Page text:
US Journalist Danny Fenster Freed From Myanmar Prison

US journalist Danny Fenster has been released from jail, just three days after a Myanmar military court sentenced him to 11 years in prison.

Fenster’s employeer, independent outlet Frontier Myanmar, announced he was released on Monday afternoon, adding that the journalist was on a flight to his home country.

The 37-year-old journalist was arrested in May this year at Yangon International airport when he was about to fly back to the US.

After spending five and a half months in prison, he was convicted of breaching immigration law, encouraging dissent against the military and unlawful association.

Also, on Tuesday, Fenster was set to stand trial on further sedition and terrorism charges, which could be punished with life term in prison.

Since Myanmar military seized power in February 1 coup, dozens of journalists among thousands of people had been detained.

Fenster was released after negotiations between the Burmese junta and former US ambassador to the UN Bill Richardson.

The US official said he negotiated Fenster’s release with Myanmar’s army general Gen Min Aung Hlaing in face-to-face meetings this week.

“This is the day that you hope will come when you do this work,” he said, adding that Fenster would be flying to the US via Qatar.

After his release, the military government said Fenster was pardoned and freed on “humanitarian grounds.”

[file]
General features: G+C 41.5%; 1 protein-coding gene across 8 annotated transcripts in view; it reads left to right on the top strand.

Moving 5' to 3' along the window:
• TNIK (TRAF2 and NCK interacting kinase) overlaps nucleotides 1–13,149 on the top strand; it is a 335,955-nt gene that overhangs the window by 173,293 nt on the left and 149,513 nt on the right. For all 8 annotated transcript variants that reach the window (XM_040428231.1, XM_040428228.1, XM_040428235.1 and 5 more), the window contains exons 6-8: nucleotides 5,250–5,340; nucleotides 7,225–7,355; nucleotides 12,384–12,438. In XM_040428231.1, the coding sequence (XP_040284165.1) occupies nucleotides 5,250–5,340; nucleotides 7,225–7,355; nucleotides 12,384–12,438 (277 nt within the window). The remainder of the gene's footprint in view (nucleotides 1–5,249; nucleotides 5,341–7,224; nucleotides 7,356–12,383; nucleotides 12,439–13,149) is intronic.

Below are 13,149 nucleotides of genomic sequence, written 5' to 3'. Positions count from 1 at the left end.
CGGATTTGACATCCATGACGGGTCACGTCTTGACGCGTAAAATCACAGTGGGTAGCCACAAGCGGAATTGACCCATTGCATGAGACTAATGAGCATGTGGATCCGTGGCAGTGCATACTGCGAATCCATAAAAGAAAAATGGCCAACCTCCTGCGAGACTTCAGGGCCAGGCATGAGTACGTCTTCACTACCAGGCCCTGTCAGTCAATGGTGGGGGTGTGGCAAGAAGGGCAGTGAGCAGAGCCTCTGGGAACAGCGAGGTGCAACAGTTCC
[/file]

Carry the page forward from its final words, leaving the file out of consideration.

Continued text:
Myanmar’s deputy minister of information said authorities “already had the intention to release him” for “humanitarian reasons.”

He explained that the US government had promised anything in return for Fenster’s pardon. However, Myanmar always try to keep “good relations with other countries,” he added.

US Secretary of State Antony Blinken welcomed the reporter’s release, stating that he had been wrongfully detained for almost six months.

“We are glad that Danny will soon be reunited with his family, as we continue to call for the release of others who remain unjustly imprisoned” in Myanmar, Mr. Blinken added.

After arriving in Qatar’s capital Doha, Fenster told the media he was held for no reason but added that Myanmar authorities had not mistreated him.

He said he was physically healthy and was not “starved or beaten” but felt concerned about his ordeal, as he was worried it would never end.